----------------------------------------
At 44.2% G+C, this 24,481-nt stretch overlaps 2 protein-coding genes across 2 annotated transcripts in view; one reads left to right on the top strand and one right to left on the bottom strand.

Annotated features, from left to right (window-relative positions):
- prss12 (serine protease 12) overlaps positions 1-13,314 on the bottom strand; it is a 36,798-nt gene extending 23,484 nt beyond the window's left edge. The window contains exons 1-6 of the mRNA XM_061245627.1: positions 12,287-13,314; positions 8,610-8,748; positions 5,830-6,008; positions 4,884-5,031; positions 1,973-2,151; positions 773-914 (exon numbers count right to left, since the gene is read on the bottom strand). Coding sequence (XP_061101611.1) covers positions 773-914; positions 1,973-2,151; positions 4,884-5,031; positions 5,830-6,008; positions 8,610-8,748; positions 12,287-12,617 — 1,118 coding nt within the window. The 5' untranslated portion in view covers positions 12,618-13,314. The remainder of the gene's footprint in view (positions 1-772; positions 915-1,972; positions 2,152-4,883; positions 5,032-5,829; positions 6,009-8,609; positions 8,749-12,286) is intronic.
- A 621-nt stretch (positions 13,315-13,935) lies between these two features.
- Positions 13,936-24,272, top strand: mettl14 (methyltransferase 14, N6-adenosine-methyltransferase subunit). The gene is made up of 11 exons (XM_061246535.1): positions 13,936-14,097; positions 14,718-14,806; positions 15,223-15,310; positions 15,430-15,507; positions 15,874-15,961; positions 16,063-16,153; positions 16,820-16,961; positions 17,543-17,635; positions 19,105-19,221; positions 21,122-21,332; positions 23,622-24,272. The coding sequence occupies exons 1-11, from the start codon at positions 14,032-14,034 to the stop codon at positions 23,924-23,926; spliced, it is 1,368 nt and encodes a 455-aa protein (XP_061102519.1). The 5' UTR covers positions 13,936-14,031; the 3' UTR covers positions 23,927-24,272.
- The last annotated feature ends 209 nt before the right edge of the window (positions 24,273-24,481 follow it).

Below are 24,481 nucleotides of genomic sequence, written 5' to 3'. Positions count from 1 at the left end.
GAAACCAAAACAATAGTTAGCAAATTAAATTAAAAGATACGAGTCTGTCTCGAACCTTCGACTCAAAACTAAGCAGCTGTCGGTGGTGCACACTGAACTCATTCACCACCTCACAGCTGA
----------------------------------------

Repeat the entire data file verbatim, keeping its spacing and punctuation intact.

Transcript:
At 44.2% G+C, this 24,481-nt stretch overlaps 2 protein-coding genes across 2 annotated transcripts in view; one reads left to right on the top strand and one right to left on the bottom strand.

Annotated features, from left to right (window-relative positions):
- prss12 (serine protease 12) overlaps positions 1-13,314 on the bottom strand; it is a 36,798-nt gene extending 23,484 nt beyond the window's left edge. The window contains exons 1-6 of the mRNA XM_061245627.1: positions 12,287-13,314; positions 8,610-8,748; positions 5,830-6,008; positions 4,884-5,031; positions 1,973-2,151; positions 773-914 (exon numbers count right to left, since the gene is read on the bottom strand). Coding sequence (XP_061101611.1) covers positions 773-914; positions 1,973-2,151; positions 4,884-5,031; positions 5,830-6,008; positions 8,610-8,748; positions 12,287-12,617 — 1,118 coding nt within the window. The 5' untranslated portion in view covers positions 12,618-13,314. The remainder of the gene's footprint in view (positions 1-772; positions 915-1,972; positions 2,152-4,883; positions 5,032-5,829; positions 6,009-8,609; positions 8,749-12,286) is intronic.
- A 621-nt stretch (positions 13,315-13,935) lies between these two features.
- Positions 13,936-24,272, top strand: mettl14 (methyltransferase 14, N6-adenosine-methyltransferase subunit). The gene is made up of 11 exons (XM_061246535.1): positions 13,936-14,097; positions 14,718-14,806; positions 15,223-15,310; positions 15,430-15,507; positions 15,874-15,961; positions 16,063-16,153; positions 16,820-16,961; positions 17,543-17,635; positions 19,105-19,221; positions 21,122-21,332; positions 23,622-24,272. The coding sequence occupies exons 1-11, from the start codon at positions 14,032-14,034 to the stop codon at positions 23,924-23,926; spliced, it is 1,368 nt and encodes a 455-aa protein (XP_061102519.1). The 5' UTR covers positions 13,936-14,031; the 3' UTR covers positions 23,927-24,272.
- The last annotated feature ends 209 nt before the right edge of the window (positions 24,273-24,481 follow it).

Below are 24,481 nucleotides of genomic sequence, written 5' to 3'. Positions count from 1 at the left end.
GAAACCAAAACAATAGTTAGCAAATTAAATTAAAAGATACGAGTCTGTCTCGAACCTTCGACTCAAAACTAAGCAGCTGTCGGTGGTGCACACTGAACTCATTCACCACCTCACAGCTGA